Delta's Refinery Woes

Discussion in 'Delta Air Lines' started by eolesen, Aug 14, 2020.

  1. eolesen

    eolesen Veteran

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    It's days like this that I miss WT being around.

    https://www.nytimes.com/2020/08/10/business/energy-environment/delta-oil-refinery-jet-fuel.html


     
  2. jimntx

    jimntx Veteran

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    Just goes to show that the best course of action is to stay in your own lane. If you are really good at flying people and goods around the nation and the world, maybe you should just do that.

    The largest profits in the oil bidness (sp) come from vertically integrated operations such as the major oil companies have. They control their product AND production stream from drilling to refining to pumping gas at the 7-11. Think of the jet fuel pumping to be a really high quality 7-11. When Delta bought the refinery they took control of one small part of the operation which is dependent upon factors totally beyond Delta's control. I guess they thought there would never be a time when more jet fuel was not needed. Oil company operated refineries can easily switch from jet fuel to other refined products. With just one refinery, Delta couldn't produce enough other product to make it profitable.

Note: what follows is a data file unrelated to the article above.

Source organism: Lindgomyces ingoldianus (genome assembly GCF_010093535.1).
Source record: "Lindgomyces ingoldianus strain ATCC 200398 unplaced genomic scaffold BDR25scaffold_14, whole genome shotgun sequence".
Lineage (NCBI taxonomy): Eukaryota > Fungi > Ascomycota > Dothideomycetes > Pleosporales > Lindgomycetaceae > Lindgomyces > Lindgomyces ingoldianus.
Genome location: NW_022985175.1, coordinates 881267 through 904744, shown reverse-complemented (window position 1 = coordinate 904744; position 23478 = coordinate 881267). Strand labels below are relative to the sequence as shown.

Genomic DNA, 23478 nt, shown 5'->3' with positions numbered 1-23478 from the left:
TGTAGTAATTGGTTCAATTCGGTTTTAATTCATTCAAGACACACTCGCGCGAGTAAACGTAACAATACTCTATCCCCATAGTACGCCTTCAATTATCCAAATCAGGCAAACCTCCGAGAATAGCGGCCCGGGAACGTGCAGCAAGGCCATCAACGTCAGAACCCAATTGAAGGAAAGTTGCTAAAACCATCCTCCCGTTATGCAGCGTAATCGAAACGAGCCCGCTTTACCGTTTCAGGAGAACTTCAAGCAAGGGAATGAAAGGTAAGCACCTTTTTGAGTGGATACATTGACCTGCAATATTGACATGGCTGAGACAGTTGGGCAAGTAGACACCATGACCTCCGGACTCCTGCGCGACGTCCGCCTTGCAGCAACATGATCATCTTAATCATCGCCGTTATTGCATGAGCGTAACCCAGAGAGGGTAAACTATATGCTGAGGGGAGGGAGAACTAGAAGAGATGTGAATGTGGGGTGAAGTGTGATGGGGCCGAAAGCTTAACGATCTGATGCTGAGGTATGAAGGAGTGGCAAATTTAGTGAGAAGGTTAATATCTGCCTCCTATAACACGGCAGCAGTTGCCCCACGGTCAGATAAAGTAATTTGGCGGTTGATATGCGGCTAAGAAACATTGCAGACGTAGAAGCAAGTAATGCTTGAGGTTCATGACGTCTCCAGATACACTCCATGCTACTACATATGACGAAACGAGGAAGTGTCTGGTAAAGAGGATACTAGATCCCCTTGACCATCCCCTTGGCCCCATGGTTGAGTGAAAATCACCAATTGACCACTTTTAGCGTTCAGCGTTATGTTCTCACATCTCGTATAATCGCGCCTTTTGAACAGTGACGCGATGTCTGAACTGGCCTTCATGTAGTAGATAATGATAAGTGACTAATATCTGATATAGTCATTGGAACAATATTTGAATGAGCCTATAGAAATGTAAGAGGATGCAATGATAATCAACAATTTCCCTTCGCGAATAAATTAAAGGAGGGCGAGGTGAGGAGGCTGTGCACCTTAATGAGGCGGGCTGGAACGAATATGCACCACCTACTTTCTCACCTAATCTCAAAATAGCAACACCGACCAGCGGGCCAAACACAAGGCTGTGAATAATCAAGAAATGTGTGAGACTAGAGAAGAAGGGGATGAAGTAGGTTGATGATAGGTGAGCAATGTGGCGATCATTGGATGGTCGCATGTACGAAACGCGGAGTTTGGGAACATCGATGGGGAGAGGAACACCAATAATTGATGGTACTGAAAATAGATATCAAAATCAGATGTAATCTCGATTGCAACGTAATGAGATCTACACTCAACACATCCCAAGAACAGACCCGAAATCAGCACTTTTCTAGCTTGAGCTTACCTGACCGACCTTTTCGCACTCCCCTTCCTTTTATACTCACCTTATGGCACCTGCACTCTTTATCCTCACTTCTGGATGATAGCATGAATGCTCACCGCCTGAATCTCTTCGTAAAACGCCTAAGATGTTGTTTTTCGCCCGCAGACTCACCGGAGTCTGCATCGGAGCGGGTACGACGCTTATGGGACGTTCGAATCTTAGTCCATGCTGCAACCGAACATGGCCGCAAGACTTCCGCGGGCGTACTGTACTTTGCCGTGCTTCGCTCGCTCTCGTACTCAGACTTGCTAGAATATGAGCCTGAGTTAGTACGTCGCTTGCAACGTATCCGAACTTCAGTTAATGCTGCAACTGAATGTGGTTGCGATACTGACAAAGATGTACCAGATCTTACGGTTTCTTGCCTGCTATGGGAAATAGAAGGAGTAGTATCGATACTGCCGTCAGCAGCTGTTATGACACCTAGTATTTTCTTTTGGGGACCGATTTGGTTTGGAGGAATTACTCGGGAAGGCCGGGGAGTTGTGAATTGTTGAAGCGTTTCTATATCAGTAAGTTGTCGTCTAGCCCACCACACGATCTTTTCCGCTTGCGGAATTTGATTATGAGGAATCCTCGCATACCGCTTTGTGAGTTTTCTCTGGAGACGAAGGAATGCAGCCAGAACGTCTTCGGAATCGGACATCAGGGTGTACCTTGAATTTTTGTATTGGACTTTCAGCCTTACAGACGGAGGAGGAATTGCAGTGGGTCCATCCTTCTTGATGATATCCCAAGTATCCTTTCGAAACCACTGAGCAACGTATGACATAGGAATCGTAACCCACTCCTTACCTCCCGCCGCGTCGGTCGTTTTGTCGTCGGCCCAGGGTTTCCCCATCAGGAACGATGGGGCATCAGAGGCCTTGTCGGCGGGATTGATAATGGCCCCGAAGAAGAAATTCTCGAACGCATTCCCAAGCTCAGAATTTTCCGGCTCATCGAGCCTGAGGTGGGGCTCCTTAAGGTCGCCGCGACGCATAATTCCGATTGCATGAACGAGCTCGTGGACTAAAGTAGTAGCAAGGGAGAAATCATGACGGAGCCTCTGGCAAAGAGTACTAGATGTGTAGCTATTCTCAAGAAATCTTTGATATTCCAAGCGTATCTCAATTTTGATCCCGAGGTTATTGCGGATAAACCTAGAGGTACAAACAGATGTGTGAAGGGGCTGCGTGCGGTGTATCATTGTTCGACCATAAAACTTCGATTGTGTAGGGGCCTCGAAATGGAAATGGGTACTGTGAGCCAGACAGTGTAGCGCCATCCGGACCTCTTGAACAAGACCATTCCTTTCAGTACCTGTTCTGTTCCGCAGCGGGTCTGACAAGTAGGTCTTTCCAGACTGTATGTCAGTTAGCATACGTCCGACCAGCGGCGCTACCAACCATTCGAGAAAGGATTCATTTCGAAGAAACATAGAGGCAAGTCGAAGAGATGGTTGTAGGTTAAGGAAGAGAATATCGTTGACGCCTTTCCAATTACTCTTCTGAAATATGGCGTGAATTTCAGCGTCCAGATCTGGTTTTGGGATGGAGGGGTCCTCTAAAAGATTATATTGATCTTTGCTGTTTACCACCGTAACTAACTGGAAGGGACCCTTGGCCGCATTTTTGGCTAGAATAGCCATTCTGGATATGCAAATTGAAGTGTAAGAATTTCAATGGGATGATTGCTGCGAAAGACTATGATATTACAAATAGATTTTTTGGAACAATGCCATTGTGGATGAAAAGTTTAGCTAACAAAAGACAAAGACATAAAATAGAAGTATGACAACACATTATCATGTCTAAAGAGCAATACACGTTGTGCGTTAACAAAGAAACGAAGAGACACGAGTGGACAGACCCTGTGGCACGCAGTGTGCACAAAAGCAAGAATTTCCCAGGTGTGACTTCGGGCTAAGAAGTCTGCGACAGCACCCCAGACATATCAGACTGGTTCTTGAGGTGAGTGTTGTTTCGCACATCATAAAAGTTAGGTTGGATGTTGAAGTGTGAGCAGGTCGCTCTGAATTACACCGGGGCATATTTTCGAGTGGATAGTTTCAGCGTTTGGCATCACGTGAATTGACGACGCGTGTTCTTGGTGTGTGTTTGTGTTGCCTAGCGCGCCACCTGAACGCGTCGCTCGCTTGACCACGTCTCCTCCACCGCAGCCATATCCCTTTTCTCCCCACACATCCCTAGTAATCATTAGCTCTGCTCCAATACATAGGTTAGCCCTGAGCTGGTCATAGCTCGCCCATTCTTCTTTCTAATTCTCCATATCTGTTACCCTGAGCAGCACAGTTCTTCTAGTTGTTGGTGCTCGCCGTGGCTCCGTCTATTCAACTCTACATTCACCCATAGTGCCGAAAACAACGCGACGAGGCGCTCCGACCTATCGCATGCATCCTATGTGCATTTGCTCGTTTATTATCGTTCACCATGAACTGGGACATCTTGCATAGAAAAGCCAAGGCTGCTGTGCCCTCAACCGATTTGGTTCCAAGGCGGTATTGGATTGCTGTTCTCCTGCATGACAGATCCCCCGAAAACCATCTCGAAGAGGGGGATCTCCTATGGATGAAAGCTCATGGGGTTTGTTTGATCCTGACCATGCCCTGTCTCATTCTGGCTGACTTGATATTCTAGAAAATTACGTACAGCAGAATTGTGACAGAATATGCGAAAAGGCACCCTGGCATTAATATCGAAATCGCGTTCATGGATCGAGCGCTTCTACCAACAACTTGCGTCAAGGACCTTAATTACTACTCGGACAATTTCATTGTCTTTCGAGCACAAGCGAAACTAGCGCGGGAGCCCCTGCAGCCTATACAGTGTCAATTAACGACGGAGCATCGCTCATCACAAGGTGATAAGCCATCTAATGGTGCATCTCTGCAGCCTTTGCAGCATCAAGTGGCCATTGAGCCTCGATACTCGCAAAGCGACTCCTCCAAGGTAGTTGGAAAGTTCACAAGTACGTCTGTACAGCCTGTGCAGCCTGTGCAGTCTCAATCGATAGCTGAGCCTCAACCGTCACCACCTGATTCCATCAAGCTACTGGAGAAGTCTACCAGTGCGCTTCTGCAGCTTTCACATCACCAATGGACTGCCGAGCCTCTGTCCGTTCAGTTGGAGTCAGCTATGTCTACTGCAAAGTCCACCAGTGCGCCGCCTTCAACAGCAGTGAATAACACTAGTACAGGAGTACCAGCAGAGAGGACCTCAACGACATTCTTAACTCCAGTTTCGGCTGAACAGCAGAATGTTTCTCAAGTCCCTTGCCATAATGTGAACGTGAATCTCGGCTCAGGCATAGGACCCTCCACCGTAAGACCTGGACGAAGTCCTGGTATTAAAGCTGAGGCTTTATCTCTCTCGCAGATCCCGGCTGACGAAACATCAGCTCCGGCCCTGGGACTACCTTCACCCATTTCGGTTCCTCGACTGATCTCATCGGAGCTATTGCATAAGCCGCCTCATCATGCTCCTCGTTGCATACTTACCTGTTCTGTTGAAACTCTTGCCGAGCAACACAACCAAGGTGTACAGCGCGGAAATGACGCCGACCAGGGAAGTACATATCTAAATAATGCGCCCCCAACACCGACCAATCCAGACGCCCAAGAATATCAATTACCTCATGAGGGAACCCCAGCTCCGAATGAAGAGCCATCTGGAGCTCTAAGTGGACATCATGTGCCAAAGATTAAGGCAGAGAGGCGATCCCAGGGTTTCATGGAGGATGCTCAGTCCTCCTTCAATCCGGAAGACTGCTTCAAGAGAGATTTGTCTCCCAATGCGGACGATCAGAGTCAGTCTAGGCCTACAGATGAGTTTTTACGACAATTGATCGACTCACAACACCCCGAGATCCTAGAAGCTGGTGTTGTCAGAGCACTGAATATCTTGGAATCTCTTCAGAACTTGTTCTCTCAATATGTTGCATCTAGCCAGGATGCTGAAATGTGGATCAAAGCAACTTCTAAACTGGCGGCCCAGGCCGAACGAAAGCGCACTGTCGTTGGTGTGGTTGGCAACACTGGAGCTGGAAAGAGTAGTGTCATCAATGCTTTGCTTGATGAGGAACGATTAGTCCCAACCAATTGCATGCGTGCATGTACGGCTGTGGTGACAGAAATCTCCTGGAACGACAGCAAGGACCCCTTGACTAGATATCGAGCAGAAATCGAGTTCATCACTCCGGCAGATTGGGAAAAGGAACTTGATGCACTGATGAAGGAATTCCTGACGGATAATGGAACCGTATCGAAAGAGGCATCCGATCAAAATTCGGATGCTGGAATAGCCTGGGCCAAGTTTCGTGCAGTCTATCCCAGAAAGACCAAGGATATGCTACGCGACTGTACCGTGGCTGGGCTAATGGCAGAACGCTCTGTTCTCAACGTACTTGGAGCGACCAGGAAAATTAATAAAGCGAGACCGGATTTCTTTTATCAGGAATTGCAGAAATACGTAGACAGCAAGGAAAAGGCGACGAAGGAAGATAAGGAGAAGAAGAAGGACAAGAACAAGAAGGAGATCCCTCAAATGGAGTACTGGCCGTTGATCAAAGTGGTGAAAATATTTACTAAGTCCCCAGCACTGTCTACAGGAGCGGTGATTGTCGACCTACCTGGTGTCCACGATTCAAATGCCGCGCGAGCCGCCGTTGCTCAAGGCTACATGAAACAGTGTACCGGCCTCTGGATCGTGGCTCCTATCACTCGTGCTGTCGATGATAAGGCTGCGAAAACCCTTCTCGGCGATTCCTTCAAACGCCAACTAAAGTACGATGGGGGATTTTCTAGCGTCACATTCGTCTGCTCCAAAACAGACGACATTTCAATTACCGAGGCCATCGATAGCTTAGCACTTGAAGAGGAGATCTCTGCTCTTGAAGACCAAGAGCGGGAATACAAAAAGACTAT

Considering that being an oil company used to be viewed as a license to print money, I would be interested to know why the refinery was for sale in the first place.
     
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  3. Kev3188

    Kev3188 Veteran

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    Lol. No thanks.

    Exactly. Vertical integration can lead to profits in many industries. One only needs to look at what Amazon is doing w/supply chains to see that in action.

    Interestingly (or not), we haven't heard much at all internally about Trainer lately. They have talked about vertical integration as part of the recovery path, but couch it terms like "insourcing," and "cross-divisional flexibility."
     

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